If you think embarking on an Italian vacation is an opportunity to leave behind all thoughts of global pandemic, I hope you will reconsider. Italy has been – and still is – deeply impacted by this virus.

This will be a different sort of Italian vacation than before. That’s not to say your trip won’t be relaxing, rejuvenating and packed head-to-toe with beauty. In fact, it can be all of those things, plus more meaningful than ever before when traveling with a positive, respectful mindset.

It’s key to remember these two facts of current life:
At the moment, most of the country remains living within some form of restrictions and a majority of citizens are yet to be fully vaccinated. Both of these dynamics are changing and there’s much progress and hope as the country’s vaccination campaign speeds up, quite impressively given all obstacles. And, we anticipate more announcements this week about further easing of restrictions.

However, travelers should be aware that, as of now in mid-May, masks are mandatory both inside public spaces as well as outside (and have been since May 2020). For the most part, Italians – of all ages and backgrounds – have followed this mandate without fuss. It is viewed as a matter of public health and empathy, not a game of school-yard bullying or anti-science politics.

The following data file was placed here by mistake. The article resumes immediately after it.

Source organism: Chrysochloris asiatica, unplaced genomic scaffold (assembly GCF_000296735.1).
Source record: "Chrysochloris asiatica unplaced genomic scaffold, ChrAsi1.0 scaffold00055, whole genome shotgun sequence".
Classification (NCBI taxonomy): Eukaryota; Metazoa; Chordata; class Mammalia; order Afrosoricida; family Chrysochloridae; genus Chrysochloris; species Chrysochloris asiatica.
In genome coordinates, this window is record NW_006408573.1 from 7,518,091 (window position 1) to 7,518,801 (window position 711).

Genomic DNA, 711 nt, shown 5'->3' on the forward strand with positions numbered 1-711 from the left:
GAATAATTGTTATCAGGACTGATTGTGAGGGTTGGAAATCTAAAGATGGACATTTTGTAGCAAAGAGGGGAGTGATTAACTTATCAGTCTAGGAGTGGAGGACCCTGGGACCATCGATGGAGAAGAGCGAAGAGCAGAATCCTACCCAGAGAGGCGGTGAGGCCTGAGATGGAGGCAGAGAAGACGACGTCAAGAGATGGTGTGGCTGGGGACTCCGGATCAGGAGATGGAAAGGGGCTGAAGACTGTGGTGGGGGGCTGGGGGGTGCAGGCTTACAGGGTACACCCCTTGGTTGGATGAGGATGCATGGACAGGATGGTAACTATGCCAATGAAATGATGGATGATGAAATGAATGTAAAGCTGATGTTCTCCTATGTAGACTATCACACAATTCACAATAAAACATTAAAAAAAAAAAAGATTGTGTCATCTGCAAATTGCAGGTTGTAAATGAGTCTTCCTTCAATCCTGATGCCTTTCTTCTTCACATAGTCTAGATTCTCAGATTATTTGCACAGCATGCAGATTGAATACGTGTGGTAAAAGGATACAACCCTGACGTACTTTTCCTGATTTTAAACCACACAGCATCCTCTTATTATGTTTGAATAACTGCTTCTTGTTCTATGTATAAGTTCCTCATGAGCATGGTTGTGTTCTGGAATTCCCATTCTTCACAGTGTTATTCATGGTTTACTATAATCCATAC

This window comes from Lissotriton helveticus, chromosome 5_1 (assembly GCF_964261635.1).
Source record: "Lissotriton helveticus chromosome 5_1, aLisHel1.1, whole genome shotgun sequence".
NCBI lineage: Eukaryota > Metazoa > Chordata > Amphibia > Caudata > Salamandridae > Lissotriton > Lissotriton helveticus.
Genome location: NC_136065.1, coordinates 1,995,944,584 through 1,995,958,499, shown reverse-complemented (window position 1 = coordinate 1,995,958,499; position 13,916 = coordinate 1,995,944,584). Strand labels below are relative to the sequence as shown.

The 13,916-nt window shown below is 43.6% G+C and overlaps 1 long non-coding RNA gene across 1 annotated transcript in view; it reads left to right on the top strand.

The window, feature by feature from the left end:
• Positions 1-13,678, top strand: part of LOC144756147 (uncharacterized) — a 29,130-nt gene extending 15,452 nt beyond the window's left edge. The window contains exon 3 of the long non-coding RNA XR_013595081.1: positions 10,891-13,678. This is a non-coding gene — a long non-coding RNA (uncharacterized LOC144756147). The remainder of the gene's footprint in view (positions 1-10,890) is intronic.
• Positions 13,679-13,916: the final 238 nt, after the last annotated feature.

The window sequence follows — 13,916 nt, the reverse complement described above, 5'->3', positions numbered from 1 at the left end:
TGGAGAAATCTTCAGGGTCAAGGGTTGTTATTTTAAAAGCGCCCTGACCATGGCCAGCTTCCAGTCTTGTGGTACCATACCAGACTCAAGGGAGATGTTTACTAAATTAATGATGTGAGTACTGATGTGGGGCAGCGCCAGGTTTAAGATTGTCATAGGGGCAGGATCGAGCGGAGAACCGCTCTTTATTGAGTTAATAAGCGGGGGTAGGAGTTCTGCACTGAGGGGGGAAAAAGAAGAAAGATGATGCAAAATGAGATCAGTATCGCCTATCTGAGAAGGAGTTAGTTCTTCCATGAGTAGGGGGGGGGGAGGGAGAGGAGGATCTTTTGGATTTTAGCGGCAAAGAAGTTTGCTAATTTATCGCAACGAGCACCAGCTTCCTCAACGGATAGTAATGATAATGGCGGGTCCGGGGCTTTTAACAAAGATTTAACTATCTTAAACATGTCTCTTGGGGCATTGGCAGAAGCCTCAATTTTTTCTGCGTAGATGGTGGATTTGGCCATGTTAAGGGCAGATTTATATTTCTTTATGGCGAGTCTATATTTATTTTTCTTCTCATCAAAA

Currently, there’s also a curfew in place, requiring everyone to be at home by 10 p.m., except essential workers. This is likely to change soon, perhaps pushed to 11 pm or midnight, or maybe scrapped completely.

What cannot be erased, however, is the intense level of collective anxiety. Most locals we talk with are of mixed feelings, as are we:

We are so ready to welcome back visitors / We are so nervous about what opening up could bring.

This is the time for savoring Italy’s sweet life and a slower pace of travel like going trekking in the mountains of Trentino.

None of this is mean to discourage you from traveling to Italy this summer. We hope you will come and enjoy everything this magnificent country offers. And, Italy needs you, more than ever. Visitors who appreciate and respect Italians and this beautiful way of life will go a long way in easing the collective anxiety and helping us all get through this next phase. Safely, together.

The best way to enjoy la dolce vita is by slowing down. After all, now isn’t the time to dash from city to city, checking experiences off a list. This is a time for savoring and enjoying the simple pleasures of Italian days…sipping wine on the terrace of a cafe, wandering aimlessly around a historic neighborhood, hiking in the mountains, and cycling through olive groves. The sweet life is truly in those moments.

Happy and safe travels, friends! We hope to see you soon in Italy!